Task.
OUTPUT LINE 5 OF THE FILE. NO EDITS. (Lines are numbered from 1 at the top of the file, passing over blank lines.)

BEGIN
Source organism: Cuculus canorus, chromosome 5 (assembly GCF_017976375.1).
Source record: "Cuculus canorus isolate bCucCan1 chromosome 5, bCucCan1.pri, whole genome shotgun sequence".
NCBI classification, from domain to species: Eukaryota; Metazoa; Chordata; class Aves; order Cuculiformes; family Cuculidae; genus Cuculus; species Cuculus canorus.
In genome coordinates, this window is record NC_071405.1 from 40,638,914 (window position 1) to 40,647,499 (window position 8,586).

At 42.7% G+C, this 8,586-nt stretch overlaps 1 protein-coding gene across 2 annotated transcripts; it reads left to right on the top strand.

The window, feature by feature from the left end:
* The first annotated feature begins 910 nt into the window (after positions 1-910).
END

At 42.7% G+C, this 8,586-nt stretch overlaps 1 protein-coding gene across 2 annotated transcripts; it reads left to right on the top strand.